Gender Age Gap Narrows in US
Mar 18, 2005 - 4:46:38 PM
Life expectancy for Americans has reached an all-time high, according to the latest U.S. mortality statistics released recently by the Centers for Disease Control and Prevention (CDC).
The report, "Deaths: Preliminary Data for 2003," prepared by CDCs National Center for Health Statistics (NCHS), shows life expectancy at 77.6 years in 2003, up from 77.3 in 2002.
The gap between male and female life expectancy closed from 5.4 years in 2002 to 5.3 years in 2003, continuing a trend toward narrowing since the peak gap of 7.8 years in 1979. Record-high life expectancies were found for white males (75.4 years) and black males (69.2 males), as well as for white females (80.5 years) and black females (76.1 years).
Other findings in the report include:
* The preliminary age-adjusted death rate in the U.S. reached an all-time low in 2003 of 831.2 deaths per 100,000 population.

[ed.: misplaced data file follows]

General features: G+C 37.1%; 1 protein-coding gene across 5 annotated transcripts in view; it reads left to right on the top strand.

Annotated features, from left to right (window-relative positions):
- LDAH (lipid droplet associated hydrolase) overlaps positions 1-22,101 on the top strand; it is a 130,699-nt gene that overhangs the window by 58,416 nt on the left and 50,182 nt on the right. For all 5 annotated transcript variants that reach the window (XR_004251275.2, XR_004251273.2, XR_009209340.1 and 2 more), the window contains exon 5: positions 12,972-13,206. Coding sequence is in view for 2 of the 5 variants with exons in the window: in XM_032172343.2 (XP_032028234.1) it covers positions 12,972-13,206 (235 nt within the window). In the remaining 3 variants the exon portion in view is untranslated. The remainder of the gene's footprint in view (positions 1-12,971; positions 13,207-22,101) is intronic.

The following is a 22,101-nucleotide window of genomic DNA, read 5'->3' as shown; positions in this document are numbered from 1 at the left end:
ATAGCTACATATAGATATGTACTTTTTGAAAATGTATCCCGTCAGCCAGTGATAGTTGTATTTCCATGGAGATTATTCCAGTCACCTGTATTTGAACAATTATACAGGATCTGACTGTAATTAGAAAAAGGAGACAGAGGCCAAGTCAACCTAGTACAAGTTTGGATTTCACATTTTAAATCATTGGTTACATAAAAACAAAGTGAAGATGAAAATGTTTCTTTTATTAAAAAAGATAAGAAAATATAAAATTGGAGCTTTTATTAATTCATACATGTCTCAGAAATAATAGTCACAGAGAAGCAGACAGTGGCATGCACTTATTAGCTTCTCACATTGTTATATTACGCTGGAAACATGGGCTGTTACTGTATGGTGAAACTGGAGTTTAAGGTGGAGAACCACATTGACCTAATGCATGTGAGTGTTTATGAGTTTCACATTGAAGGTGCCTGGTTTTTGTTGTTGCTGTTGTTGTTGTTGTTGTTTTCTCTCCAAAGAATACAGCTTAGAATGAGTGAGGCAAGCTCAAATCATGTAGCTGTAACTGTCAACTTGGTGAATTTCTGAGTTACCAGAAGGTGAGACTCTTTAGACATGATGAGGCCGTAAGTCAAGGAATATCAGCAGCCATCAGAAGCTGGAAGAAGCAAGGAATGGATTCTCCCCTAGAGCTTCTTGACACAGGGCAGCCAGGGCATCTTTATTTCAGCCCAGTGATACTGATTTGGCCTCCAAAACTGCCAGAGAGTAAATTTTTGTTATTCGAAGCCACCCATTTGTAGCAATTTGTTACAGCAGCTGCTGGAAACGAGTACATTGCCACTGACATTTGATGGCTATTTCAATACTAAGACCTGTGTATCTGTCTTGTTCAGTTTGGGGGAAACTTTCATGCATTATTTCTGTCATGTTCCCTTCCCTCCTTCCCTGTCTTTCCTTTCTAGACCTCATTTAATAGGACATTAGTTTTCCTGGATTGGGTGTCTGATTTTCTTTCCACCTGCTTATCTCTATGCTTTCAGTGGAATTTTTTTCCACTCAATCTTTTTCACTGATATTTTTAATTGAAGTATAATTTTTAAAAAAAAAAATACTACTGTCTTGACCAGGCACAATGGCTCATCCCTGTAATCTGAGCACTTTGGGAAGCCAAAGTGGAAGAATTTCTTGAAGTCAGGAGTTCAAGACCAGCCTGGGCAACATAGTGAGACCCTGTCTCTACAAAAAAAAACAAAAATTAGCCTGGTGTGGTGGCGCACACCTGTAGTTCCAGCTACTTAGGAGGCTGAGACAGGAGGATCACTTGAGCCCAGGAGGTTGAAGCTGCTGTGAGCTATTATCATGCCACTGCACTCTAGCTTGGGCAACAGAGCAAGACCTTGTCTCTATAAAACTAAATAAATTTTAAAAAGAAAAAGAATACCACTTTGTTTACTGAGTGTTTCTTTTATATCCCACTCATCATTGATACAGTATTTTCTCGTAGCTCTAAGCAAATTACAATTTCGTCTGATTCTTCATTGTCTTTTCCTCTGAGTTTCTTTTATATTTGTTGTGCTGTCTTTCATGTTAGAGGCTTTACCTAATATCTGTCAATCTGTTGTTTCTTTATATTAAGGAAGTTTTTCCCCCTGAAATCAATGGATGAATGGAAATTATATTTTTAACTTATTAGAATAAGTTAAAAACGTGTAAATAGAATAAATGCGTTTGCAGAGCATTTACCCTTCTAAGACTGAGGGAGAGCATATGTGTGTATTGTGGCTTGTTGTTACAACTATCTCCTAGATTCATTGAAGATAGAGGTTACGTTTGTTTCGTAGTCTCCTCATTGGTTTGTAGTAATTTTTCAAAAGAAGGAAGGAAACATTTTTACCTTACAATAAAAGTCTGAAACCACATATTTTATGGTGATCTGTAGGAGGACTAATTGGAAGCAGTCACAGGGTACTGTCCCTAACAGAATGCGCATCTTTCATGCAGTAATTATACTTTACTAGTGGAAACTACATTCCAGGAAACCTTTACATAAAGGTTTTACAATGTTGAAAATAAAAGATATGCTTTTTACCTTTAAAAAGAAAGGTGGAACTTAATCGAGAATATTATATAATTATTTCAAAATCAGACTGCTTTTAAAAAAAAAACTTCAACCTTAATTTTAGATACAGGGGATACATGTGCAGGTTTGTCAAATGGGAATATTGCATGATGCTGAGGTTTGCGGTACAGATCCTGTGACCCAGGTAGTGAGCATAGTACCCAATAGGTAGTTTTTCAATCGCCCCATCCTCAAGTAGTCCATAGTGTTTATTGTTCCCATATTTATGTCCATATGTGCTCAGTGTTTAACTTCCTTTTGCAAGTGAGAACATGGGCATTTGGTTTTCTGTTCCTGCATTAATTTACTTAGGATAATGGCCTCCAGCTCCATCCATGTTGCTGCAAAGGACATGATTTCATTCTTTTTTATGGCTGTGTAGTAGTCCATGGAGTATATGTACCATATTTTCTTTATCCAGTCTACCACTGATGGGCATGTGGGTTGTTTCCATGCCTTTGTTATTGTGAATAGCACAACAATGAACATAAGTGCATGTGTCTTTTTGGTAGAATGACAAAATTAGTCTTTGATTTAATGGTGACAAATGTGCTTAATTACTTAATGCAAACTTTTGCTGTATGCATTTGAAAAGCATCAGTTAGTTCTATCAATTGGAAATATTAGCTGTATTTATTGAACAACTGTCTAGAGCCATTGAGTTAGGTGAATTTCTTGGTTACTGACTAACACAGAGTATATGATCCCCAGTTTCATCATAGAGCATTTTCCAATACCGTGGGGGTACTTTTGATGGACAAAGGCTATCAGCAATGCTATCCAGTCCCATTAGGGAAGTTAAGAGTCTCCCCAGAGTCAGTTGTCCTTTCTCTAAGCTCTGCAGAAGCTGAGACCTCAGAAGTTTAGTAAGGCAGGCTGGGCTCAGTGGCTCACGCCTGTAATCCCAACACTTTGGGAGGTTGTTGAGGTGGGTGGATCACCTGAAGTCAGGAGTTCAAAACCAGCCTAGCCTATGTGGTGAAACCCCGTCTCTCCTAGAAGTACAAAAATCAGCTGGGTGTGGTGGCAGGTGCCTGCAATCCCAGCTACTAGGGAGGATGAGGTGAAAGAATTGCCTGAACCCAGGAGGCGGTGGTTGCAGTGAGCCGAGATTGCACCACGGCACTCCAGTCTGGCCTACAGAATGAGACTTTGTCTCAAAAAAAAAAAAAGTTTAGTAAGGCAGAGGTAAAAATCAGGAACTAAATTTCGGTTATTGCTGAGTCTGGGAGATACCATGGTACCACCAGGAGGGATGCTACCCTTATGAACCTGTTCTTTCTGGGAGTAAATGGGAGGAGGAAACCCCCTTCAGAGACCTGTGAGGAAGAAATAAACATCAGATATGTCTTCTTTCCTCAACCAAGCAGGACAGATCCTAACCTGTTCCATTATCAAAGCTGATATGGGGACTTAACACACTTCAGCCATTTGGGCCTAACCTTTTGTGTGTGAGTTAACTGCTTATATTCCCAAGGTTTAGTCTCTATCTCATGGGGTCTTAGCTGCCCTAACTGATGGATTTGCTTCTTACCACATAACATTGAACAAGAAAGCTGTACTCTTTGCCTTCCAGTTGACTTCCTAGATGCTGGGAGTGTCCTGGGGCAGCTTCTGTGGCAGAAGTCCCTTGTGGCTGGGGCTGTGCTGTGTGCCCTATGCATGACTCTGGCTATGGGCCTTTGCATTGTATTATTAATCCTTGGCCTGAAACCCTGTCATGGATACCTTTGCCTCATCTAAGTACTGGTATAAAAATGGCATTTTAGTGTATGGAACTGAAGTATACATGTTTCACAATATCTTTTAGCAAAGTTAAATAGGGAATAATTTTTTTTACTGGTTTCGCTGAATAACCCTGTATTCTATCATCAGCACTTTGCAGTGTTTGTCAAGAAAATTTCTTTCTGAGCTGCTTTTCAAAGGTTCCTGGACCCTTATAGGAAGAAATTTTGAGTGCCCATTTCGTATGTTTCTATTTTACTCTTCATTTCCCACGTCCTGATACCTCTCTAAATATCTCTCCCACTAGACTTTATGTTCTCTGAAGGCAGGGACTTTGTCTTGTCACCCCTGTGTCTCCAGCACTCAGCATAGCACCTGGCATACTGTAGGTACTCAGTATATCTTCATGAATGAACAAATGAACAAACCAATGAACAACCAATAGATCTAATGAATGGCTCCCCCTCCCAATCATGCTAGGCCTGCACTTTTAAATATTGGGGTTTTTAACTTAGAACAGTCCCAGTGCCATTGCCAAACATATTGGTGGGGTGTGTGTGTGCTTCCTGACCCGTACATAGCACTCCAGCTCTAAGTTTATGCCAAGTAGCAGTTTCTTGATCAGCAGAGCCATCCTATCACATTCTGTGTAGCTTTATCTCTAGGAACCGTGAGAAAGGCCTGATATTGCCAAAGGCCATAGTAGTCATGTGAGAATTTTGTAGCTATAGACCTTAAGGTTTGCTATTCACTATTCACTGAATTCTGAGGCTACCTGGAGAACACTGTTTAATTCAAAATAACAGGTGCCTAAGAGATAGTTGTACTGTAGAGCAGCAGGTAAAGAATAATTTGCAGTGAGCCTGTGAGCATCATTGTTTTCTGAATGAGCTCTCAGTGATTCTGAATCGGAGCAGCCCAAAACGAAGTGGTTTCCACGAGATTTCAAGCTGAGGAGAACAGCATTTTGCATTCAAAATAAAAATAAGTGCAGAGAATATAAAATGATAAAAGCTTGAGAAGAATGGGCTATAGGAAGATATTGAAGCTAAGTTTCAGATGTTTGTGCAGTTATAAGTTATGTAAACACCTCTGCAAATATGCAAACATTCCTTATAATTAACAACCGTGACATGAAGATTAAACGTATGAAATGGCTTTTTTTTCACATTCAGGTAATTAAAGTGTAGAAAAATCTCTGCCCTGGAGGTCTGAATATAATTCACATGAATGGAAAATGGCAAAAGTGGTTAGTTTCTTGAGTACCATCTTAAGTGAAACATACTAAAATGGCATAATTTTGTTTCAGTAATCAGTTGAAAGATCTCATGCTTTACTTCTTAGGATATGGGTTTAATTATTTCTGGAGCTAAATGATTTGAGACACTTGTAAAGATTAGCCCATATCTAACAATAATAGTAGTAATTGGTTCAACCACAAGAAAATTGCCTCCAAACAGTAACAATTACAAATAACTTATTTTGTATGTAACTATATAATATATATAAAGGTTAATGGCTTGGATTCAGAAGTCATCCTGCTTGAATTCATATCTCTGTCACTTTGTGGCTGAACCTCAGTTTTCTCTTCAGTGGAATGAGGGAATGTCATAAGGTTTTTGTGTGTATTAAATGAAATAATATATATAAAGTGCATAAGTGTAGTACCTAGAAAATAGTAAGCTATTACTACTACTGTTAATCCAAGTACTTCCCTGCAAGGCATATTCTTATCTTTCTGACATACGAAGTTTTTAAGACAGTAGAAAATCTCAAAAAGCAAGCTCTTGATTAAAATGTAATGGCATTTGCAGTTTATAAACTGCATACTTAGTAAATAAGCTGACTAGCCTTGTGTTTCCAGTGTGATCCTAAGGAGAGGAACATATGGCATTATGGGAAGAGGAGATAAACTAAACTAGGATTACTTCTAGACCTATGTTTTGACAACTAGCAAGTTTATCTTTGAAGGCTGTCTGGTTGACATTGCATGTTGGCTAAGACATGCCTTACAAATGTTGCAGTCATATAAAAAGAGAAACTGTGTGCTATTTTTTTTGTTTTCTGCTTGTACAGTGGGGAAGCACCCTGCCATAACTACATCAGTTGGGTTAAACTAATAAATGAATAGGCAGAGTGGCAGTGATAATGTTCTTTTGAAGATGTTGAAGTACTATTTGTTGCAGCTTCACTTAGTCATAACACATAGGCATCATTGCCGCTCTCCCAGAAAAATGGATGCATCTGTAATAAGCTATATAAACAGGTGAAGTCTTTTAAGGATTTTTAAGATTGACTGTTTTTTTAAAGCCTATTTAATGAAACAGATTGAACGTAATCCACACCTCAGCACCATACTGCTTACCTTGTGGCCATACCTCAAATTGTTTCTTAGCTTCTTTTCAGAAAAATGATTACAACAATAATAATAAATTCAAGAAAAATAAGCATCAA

* Age-adjusted death rates declined for eight of the 15 leading causes of death. Declines were seen for heart disease (down 3.6 percent) and cancer (down 2.2 percent), the two leading causes of death which account for more than half of all deaths in the United States each year. Declines were also documented for stroke (4.6 percent), suicide (3.7 percent), flu/pneumonia (3.1 percent), chronic liver disease and cirrhosis (2.1 percent), and accidents/unintentional injuries (2.2. percent).
* After the first infant mortality rate increase in 44 years in 2002, the rate for 2003 did not change significantly (6.9 deaths per 1,000 live births in 2003 compared to a rate of 7.0 per 1,000 in 2002.)
* Firearm mortality dropped nearly 3 percent between 2002 and 2003.
* The preliminary age-adjusted death rate for HIV declined 4.1 percent between 2002 and 2003, continuing a downward trend observed since 1994.
* Age-adjusted death rates from alcohol dropped 4.3 percent and the rate for drug-related deaths fell 3.3 percent in 2003.
* Mortality increased for the following leading causes of death: Alzheimers disease, kidney disease, hypertension, and Parkinsons disease.
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